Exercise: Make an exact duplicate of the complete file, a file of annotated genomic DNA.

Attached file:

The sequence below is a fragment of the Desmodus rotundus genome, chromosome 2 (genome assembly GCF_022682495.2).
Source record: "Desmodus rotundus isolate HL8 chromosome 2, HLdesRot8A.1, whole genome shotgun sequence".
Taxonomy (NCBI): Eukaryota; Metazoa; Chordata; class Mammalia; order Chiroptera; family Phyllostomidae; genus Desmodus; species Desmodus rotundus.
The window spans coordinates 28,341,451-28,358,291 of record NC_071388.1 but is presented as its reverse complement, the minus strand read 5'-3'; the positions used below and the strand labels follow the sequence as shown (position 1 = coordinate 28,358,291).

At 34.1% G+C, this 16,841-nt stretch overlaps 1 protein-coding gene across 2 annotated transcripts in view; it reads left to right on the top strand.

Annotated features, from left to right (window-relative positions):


The sequence below is a fragment of the Desmodus rotundus genome, chromosome 2 (genome assembly GCF_022682495.2).
Source record: "Desmodus rotundus isolate HL8 chromosome 2, HLdesRot8A.1, whole genome shotgun sequence".
Taxonomy (NCBI): Eukaryota; Metazoa; Chordata; class Mammalia; order Chiroptera; family Phyllostomidae; genus Desmodus; species Desmodus rotundus.
The window spans coordinates 28,341,451-28,358,291 of record NC_071388.1 but is presented as its reverse complement, the minus strand read 5'-3'; the positions used below and the strand labels follow the sequence as shown (position 1 = coordinate 28,358,291).

At 34.1% G+C, this 16,841-nt stretch overlaps 1 protein-coding gene across 2 annotated transcripts in view; it reads left to right on the top strand.

Annotated features, from left to right (window-relative positions):